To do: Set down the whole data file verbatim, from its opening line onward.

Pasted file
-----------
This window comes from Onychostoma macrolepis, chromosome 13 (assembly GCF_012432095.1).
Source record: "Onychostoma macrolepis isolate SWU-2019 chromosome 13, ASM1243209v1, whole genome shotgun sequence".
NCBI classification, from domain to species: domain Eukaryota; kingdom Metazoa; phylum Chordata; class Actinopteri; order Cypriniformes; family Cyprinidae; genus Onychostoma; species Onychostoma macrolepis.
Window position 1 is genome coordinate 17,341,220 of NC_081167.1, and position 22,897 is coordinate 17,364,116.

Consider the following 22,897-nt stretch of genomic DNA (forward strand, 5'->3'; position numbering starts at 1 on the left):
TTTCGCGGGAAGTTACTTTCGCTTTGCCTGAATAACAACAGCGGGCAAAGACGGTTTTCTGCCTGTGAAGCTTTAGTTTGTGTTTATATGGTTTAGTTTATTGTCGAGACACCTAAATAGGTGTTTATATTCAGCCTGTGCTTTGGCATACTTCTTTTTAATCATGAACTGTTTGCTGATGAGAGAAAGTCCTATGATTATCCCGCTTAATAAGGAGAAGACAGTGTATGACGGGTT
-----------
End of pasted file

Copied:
This window comes from Onychostoma macrolepis, chromosome 13 (assembly GCF_012432095.1).
Source record: "Onychostoma macrolepis isolate SWU-2019 chromosome 13, ASM1243209v1, whole genome shotgun sequence".
NCBI classification, from domain to species: domain Eukaryota; kingdom Metazoa; phylum Chordata; class Actinopteri; order Cypriniformes; family Cyprinidae; genus Onychostoma; species Onychostoma macrolepis.
Window position 1 is genome coordinate 17,341,220 of NC_081167.1, and position 22,897 is coordinate 17,364,116.

Consider the following 22,897-nt stretch of genomic DNA (forward strand, 5'->3'; position numbering starts at 1 on the left):
TTTCGCGGGAAGTTACTTTCGCTTTGCCTGAATAACAACAGCGGGCAAAGACGGTTTTCTGCCTGTGAAGCTTTAGTTTGTGTTTATATGGTTTAGTTTATTGTCGAGACACCTAAATAGGTGTTTATATTCAGCCTGTGCTTTGGCATACTTCTTTTTAATCATGAACTGTTTGCTGATGAGAGAAAGTCCTATGATTATCCCGCTTAATAAGGAGAAGACAGTGTATGACGGGTT